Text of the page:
In Recession, Wives Are Winning More of Families' Bread
By Beth Potier, Media Relations
December 9, 2009
Women’s contributions to family earnings leapt during the first year of the recession, marking the largest single-year increase in the past decade, a new report from the Carsey Institute at UNH has found. In 2008, employed wives contributed 45 percent of total family earnings, a statistically significant rise from 44 percent in 2007.
“This recession, with job loss in male-dominated industries like construction and manufacturing, has affected men’s employment more than women’s,” says author Kristin Smith, family demographer at the Carsey Institute and research assistant professor of sociology. “For the first time in history, women are poised to outnumber men in the workforce, which translates into a greater reliance on employed wives to bring home the bread.”
Bureau of Labor Statistics (BLS) data to be released Friday, Dec. 4, 2009 will reveal whether the proportion of women in the workforce goes higher than the current 49.9 percent. As of October, of the 7.3 million jobs shed during the recession, 72 percent were held by men. This report uses BLS employment data in addition to data from the U.S. Census Bureau’s Current Population Survey Annual Social and Economic Supplements from 2000 to 2009.
Several population groups – low-income families with children, families with African American husbands, and families with husbands with less education – have seen even more pronounced rises in the contribution of wives’ earnings to family earnings. In families living in poverty, where employed wives’ wages account for the majority of family earnings, the share of the family earnings contributed by wives with children jumped from 51 to 56 percent during the first year of the recession.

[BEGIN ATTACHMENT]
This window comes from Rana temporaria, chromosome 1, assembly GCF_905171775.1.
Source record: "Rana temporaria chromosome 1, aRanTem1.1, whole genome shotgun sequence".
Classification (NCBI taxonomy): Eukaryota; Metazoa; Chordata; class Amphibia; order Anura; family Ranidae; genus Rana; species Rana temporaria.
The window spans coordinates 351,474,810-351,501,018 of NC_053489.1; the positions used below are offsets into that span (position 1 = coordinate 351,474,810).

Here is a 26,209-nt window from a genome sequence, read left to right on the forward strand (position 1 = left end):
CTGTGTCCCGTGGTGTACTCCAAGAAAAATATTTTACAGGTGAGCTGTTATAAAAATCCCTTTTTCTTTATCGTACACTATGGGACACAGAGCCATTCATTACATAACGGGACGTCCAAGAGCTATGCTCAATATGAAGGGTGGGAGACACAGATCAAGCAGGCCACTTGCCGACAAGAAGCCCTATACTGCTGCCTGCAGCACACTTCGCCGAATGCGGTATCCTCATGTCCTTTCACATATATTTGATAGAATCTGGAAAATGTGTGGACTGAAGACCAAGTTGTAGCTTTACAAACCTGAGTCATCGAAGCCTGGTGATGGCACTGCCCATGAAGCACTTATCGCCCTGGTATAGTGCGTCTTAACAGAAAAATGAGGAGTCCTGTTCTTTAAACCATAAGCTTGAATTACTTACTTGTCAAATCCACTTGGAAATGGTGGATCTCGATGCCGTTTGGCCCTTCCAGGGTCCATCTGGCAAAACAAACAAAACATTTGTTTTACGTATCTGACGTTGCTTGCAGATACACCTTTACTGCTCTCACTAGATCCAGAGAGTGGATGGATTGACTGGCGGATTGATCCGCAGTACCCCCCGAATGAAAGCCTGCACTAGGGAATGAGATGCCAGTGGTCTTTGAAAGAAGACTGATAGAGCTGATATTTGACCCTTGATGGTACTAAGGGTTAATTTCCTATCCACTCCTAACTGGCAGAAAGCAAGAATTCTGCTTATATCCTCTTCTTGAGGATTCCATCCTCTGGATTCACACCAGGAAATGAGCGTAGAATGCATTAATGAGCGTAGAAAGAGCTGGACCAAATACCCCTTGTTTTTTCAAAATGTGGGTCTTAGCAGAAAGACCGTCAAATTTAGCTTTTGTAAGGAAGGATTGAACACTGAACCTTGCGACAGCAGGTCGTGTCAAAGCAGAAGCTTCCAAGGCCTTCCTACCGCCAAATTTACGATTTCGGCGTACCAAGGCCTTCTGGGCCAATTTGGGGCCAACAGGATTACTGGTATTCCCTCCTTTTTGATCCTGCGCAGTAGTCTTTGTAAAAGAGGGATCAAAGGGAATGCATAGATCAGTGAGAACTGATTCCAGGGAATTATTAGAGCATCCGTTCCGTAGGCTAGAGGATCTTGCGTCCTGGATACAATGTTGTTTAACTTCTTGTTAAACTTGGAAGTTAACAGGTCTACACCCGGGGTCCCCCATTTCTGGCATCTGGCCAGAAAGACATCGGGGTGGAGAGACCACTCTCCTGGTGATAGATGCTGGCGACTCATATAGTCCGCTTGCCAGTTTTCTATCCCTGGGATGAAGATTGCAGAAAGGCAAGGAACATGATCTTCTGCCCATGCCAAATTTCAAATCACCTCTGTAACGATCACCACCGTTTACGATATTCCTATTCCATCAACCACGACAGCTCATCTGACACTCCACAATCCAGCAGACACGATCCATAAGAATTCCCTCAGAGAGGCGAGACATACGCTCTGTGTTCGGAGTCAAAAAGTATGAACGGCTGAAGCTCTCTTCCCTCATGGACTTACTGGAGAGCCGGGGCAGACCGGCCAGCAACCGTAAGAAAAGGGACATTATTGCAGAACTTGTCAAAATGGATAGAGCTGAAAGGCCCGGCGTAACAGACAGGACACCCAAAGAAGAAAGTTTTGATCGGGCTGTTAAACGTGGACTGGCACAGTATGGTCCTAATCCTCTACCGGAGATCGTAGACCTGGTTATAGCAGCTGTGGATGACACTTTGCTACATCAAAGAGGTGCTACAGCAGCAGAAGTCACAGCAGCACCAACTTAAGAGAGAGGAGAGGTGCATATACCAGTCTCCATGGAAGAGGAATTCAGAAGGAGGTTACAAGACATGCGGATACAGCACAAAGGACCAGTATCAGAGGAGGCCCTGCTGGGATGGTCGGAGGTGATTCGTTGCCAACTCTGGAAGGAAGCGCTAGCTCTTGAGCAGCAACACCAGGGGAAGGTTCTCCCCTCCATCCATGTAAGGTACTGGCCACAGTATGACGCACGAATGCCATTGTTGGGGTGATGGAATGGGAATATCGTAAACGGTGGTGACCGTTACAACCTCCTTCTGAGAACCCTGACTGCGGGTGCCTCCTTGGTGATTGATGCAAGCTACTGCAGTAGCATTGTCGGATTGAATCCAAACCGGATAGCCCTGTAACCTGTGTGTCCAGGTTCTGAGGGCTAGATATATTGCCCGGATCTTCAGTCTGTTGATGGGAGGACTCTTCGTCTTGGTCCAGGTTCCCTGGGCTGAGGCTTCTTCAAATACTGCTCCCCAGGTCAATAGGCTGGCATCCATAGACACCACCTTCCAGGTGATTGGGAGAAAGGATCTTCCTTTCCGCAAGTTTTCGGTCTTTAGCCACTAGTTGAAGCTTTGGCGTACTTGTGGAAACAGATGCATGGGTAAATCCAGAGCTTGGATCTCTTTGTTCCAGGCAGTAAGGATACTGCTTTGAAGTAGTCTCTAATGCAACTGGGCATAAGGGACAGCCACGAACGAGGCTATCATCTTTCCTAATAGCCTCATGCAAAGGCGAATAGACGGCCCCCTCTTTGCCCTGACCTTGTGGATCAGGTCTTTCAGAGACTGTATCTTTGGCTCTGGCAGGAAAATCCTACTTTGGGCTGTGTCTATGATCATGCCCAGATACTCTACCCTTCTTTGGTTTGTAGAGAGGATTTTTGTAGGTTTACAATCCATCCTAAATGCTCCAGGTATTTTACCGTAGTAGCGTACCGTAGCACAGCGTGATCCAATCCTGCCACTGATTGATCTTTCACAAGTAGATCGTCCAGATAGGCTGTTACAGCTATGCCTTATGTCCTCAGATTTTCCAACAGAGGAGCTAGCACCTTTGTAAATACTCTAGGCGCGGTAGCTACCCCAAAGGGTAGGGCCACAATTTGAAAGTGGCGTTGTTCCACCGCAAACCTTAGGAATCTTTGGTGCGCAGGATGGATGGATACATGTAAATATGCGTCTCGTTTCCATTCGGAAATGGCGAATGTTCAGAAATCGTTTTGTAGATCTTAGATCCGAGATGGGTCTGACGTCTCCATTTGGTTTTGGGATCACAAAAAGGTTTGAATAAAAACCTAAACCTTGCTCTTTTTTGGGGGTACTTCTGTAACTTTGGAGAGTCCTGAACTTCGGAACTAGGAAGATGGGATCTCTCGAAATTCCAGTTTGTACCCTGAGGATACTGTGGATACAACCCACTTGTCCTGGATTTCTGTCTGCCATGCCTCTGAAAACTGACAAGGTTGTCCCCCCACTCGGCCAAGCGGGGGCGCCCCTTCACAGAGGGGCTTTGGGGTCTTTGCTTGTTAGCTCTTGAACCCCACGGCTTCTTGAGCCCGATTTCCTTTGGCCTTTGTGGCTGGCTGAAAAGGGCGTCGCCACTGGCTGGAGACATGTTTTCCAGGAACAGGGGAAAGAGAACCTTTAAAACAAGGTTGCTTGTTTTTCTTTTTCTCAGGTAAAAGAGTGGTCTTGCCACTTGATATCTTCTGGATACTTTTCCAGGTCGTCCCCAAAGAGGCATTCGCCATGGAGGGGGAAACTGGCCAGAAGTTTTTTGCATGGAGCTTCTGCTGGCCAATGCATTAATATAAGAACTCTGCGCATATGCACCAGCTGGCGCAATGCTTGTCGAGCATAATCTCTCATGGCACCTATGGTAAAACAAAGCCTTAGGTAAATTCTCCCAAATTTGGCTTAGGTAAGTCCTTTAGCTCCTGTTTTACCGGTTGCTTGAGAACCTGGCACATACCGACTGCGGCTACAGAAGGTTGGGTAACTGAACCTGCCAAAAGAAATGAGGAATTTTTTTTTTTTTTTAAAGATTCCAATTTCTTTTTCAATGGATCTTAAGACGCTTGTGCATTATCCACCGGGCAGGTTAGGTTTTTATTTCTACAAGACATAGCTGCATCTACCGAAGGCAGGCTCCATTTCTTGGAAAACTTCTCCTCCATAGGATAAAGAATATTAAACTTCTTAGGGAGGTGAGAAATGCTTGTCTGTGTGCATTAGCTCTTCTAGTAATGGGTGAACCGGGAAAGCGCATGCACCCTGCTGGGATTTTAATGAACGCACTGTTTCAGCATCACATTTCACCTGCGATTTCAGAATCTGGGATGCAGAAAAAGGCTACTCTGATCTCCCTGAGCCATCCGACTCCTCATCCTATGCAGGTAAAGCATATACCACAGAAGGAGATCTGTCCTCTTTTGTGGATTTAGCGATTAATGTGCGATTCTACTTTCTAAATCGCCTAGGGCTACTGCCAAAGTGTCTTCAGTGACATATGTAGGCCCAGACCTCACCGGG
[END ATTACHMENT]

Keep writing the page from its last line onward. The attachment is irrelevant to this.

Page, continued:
Employed wives with African American husbands contributed 53 percent of total family earnings – the highest proportion among all groups -- in 2008, up from 51 percent. When husbands had less than a high school degree, wives contributed 52 percent of total family earnings, compared to 40 percent when husbands held a college degree.
“Job loss and unemployment are expected to rise for the next year, alongside the growing importance of wives’ earnings to family stability,” says Smith. “This increased reliance on wives as breadwinners will continue to shine a spotlight on changing gender roles in the family, equity in the workplace, and work/family tensions.”
The brief, “Increased Reliance on Wives as Breadwinners during the First Year of the Recession,” will be available to download Dec. 4 at 9:30 a.m. at http://www.carseyinstitute.unh.edu/publications/IB-Smith-Breadwinners09.pdf. Funding for this work was provided by the Annie E. Casey Foundation’s initiative to strengthen rural families, the W.K. Kellogg Foundation, and an anonymous donor.